No, I was suggesting that my right hon. Friend was no longer a member of the Church of England.
The High Court also held that
"the publication must be such as tends to endanger society as a whole, by endangering the peace, depraving public morality, shaking the fabric of society or tending to cause civil strife...This element will not be shown merely because some people of particular sensibility are, because deeply offended, moved to protest. It will be established if but only if what is done or said is such as to induce a reasonable reaction involving civil strife, damage to the fabric of society or the equivalent."
That was the reasoning of the High Court just before Christmas.
The Archbishops of Canterbury and of York wrote a letter to the Secretary of State for Communities and Local Government on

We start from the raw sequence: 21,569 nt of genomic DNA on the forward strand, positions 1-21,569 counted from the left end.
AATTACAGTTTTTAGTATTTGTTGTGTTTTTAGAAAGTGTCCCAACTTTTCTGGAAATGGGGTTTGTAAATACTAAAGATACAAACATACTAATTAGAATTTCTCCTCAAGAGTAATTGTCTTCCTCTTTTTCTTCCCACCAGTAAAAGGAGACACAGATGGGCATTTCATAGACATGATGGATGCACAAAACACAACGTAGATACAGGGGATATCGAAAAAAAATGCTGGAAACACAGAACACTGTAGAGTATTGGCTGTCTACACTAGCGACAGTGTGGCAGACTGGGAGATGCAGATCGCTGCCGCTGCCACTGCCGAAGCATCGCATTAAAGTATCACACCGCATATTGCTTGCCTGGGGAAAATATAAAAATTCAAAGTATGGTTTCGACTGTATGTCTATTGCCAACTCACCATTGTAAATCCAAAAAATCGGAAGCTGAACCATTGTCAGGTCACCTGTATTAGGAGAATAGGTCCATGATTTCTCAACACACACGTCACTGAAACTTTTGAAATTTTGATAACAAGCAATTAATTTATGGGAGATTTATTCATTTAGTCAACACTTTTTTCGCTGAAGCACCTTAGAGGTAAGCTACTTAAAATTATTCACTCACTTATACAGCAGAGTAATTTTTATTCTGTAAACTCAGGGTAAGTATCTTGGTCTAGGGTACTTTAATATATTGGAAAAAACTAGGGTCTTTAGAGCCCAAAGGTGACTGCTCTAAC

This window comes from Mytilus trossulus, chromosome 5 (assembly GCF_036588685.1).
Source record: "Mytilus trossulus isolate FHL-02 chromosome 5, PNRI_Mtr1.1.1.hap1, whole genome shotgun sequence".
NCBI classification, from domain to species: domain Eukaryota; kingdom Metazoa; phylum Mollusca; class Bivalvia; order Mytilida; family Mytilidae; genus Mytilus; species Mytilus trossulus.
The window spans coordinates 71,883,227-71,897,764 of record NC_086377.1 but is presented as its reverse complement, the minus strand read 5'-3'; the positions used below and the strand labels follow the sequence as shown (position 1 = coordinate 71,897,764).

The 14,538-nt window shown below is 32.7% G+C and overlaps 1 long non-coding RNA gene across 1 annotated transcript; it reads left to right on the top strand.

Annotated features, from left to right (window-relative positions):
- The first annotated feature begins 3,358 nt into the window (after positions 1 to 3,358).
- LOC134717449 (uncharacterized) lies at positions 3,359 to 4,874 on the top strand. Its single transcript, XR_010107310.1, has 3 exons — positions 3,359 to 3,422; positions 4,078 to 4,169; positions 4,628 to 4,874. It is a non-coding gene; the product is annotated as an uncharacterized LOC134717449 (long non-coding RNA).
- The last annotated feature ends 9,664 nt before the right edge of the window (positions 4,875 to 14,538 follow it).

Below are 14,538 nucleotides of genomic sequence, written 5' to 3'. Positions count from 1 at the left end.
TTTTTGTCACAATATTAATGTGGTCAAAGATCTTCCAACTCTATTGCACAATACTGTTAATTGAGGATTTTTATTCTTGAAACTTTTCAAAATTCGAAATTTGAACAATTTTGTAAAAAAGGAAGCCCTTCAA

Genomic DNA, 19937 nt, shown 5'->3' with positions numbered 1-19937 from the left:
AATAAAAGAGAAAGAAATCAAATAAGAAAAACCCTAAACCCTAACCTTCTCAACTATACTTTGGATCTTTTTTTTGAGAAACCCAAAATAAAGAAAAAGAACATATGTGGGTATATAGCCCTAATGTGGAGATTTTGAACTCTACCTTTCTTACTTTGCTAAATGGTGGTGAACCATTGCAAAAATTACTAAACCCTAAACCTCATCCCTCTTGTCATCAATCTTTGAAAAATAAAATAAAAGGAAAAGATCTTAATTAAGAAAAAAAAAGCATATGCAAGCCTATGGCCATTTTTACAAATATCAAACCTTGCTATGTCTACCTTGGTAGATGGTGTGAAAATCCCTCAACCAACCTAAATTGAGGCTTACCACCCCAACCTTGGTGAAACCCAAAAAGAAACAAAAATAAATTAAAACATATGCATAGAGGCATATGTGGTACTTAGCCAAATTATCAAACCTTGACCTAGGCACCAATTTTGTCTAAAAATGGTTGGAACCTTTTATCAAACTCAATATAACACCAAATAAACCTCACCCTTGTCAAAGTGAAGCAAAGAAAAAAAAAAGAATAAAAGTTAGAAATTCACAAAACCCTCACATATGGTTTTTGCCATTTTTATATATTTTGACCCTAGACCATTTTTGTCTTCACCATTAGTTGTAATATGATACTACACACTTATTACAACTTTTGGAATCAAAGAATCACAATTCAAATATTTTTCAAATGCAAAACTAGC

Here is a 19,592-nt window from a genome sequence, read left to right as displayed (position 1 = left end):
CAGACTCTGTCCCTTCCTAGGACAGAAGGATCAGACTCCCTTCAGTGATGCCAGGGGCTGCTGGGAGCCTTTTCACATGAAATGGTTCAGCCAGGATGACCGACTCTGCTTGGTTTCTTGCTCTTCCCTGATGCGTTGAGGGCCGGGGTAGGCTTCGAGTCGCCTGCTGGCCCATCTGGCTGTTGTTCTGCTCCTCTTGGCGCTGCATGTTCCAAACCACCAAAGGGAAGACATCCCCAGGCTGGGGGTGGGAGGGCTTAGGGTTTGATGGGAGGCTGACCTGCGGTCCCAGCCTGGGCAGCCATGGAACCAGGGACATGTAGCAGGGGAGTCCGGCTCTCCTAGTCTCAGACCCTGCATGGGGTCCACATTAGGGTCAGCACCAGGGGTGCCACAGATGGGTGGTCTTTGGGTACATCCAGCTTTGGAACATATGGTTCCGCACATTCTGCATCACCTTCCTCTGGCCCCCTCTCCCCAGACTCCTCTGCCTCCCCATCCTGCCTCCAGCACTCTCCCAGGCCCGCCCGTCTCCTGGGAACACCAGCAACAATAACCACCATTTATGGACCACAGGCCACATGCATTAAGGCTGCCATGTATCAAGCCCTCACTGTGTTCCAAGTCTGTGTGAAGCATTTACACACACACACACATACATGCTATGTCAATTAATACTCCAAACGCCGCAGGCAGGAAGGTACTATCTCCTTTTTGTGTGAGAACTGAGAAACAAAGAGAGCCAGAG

"to make it even clearer than before that the real purpose of the offences is the preservation of society from strife rather than the protection of the Divine or any particular religious beliefs; and in so far as achieving that end indirectly protects religious beliefs, they are the beliefs of Christians generally, not just those of the Church of England."
Against that background, the two archbishops suggested that the Church of England had
"serious reservations about the wisdom of legislating at this moment, and especially as part of a Bill introduced to deal with quite different matters."
I could not agree with them more in that: this is the most shambolic piece of legislation that has ever had the misfortune to come before this House. I think that many hon. Members on the Treasury Bench would agree with me.